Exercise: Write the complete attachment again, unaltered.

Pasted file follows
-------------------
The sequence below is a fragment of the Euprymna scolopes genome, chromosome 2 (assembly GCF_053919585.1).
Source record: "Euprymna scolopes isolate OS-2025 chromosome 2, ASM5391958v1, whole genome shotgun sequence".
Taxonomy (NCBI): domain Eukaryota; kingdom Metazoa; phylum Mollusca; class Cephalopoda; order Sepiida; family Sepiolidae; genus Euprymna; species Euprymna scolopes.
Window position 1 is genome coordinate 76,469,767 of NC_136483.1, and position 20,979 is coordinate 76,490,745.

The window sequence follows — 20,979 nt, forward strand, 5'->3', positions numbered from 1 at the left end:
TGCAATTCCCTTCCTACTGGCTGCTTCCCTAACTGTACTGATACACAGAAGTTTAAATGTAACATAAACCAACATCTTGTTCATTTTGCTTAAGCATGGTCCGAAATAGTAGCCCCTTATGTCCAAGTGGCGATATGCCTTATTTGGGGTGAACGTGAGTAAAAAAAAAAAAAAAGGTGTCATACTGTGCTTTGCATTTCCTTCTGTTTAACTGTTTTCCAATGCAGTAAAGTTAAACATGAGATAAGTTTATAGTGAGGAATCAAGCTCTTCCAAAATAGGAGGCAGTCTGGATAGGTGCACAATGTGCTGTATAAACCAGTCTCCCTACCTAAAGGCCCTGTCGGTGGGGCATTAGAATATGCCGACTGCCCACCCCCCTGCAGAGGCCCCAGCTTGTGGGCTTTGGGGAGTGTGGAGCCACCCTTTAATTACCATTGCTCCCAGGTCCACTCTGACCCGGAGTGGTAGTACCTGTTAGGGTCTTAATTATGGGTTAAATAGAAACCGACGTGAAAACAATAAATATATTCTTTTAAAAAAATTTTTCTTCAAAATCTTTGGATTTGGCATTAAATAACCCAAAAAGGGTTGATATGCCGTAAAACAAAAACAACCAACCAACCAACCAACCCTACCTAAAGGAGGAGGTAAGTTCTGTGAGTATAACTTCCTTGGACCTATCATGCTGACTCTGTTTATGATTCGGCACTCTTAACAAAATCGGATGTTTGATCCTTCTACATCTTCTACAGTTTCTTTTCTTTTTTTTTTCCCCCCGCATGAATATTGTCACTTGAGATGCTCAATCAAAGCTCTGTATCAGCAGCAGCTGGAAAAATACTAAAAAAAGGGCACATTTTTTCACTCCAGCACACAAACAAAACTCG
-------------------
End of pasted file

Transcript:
The sequence below is a fragment of the Euprymna scolopes genome, chromosome 2 (assembly GCF_053919585.1).
Source record: "Euprymna scolopes isolate OS-2025 chromosome 2, ASM5391958v1, whole genome shotgun sequence".
Taxonomy (NCBI): domain Eukaryota; kingdom Metazoa; phylum Mollusca; class Cephalopoda; order Sepiida; family Sepiolidae; genus Euprymna; species Euprymna scolopes.
Window position 1 is genome coordinate 76,469,767 of NC_136483.1, and position 20,979 is coordinate 76,490,745.

The window sequence follows — 20,979 nt, forward strand, 5'->3', positions numbered from 1 at the left end:
TGCAATTCCCTTCCTACTGGCTGCTTCCCTAACTGTACTGATACACAGAAGTTTAAATGTAACATAAACCAACATCTTGTTCATTTTGCTTAAGCATGGTCCGAAATAGTAGCCCCTTATGTCCAAGTGGCGATATGCCTTATTTGGGGTGAACGTGAGTAAAAAAAAAAAAAAAGGTGTCATACTGTGCTTTGCATTTCCTTCTGTTTAACTGTTTTCCAATGCAGTAAAGTTAAACATGAGATAAGTTTATAGTGAGGAATCAAGCTCTTCCAAAATAGGAGGCAGTCTGGATAGGTGCACAATGTGCTGTATAAACCAGTCTCCCTACCTAAAGGCCCTGTCGGTGGGGCATTAGAATATGCCGACTGCCCACCCCCCTGCAGAGGCCCCAGCTTGTGGGCTTTGGGGAGTGTGGAGCCACCCTTTAATTACCATTGCTCCCAGGTCCACTCTGACCCGGAGTGGTAGTACCTGTTAGGGTCTTAATTATGGGTTAAATAGAAACCGACGTGAAAACAATAAATATATTCTTTTAAAAAAATTTTTCTTCAAAATCTTTGGATTTGGCATTAAATAACCCAAAAAGGGTTGATATGCCGTAAAACAAAAACAACCAACCAACCAACCAACCCTACCTAAAGGAGGAGGTAAGTTCTGTGAGTATAACTTCCTTGGACCTATCATGCTGACTCTGTTTATGATTCGGCACTCTTAACAAAATCGGATGTTTGATCCTTCTACATCTTCTACAGTTTCTTTTCTTTTTTTTTTCCCCCCGCATGAATATTGTCACTTGAGATGCTCAATCAAAGCTCTGTATCAGCAGCAGCTGGAAAAATACTAAAAAAAGGGCACATTTTTTCACTCCAGCACACAAACAAAACTCG